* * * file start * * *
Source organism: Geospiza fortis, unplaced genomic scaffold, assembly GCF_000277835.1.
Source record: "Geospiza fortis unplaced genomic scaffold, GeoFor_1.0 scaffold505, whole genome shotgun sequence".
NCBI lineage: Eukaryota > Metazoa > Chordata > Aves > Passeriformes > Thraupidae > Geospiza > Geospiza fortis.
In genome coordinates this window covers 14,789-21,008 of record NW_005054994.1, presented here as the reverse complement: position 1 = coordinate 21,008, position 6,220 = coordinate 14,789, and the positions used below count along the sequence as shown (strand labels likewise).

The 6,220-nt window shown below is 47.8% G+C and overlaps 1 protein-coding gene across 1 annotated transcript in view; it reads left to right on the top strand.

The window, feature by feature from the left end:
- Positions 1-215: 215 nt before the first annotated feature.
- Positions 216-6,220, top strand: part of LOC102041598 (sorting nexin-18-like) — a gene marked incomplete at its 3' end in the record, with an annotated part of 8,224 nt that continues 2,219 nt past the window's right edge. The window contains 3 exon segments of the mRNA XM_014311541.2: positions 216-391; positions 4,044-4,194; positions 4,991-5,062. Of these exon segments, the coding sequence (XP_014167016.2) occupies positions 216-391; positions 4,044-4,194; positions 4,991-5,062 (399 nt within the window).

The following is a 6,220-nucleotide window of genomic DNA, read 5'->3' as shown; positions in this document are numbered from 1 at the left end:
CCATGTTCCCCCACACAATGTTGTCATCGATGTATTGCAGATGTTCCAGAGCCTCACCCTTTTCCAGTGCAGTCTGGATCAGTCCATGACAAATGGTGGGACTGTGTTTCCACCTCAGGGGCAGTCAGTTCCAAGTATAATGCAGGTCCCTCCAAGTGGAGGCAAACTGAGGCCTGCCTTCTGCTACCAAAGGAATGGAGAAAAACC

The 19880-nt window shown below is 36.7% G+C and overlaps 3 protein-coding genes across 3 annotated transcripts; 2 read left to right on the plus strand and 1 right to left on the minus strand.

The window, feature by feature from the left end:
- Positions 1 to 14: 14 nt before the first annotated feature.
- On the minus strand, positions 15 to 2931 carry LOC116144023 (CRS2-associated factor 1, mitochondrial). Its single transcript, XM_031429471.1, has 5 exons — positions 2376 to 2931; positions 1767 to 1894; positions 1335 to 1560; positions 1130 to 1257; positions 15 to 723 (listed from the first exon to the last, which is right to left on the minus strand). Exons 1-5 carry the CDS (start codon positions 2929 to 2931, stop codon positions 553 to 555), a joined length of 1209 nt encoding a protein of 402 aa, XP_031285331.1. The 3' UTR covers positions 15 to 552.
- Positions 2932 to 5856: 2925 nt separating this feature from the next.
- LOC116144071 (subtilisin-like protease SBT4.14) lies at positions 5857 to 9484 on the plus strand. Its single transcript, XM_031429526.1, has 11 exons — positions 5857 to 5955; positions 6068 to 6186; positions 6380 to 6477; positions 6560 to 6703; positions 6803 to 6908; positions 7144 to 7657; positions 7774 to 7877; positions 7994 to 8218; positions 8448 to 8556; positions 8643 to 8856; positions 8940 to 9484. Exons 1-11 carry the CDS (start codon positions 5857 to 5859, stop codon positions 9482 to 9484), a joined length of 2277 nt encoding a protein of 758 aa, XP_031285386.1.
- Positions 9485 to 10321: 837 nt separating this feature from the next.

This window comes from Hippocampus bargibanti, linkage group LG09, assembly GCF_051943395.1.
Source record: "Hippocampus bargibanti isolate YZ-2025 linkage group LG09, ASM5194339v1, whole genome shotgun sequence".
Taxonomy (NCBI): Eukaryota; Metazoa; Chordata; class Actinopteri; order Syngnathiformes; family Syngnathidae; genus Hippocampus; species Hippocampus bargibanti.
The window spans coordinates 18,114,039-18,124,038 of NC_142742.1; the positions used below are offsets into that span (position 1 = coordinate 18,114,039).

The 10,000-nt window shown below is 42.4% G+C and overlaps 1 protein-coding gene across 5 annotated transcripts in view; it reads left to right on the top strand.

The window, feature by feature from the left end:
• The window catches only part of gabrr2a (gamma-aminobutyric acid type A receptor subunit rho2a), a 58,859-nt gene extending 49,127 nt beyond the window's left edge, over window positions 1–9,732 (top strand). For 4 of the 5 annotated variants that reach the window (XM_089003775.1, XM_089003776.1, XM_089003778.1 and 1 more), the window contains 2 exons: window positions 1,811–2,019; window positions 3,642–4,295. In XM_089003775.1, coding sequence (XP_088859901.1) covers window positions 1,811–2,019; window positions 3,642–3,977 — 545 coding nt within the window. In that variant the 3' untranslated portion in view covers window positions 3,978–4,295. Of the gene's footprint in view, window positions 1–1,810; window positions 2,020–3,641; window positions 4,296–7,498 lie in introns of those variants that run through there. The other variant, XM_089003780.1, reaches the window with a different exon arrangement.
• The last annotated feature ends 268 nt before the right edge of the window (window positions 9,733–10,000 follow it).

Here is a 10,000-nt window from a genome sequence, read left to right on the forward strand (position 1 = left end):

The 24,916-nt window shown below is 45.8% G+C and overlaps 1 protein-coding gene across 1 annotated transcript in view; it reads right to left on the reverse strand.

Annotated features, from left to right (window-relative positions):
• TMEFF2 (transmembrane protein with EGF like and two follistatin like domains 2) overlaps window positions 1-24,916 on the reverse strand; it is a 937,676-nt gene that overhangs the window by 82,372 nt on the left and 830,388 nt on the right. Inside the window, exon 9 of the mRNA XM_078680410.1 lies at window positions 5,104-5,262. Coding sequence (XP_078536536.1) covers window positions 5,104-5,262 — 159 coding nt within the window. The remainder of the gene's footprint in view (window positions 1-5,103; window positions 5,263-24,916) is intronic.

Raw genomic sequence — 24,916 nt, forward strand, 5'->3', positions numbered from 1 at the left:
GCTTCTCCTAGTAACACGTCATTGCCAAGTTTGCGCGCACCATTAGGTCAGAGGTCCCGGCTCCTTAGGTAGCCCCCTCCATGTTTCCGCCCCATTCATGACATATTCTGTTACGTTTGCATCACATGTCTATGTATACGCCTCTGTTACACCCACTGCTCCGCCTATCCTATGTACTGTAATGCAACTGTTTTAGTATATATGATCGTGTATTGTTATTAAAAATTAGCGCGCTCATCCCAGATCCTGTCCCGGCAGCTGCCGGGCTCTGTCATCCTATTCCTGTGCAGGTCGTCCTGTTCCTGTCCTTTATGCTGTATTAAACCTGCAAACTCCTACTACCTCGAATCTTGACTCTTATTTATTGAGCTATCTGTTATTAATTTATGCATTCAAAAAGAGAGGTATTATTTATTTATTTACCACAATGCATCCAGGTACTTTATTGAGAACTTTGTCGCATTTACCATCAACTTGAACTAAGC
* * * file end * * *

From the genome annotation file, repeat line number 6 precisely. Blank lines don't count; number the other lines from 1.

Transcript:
The window, feature by feature from the left end: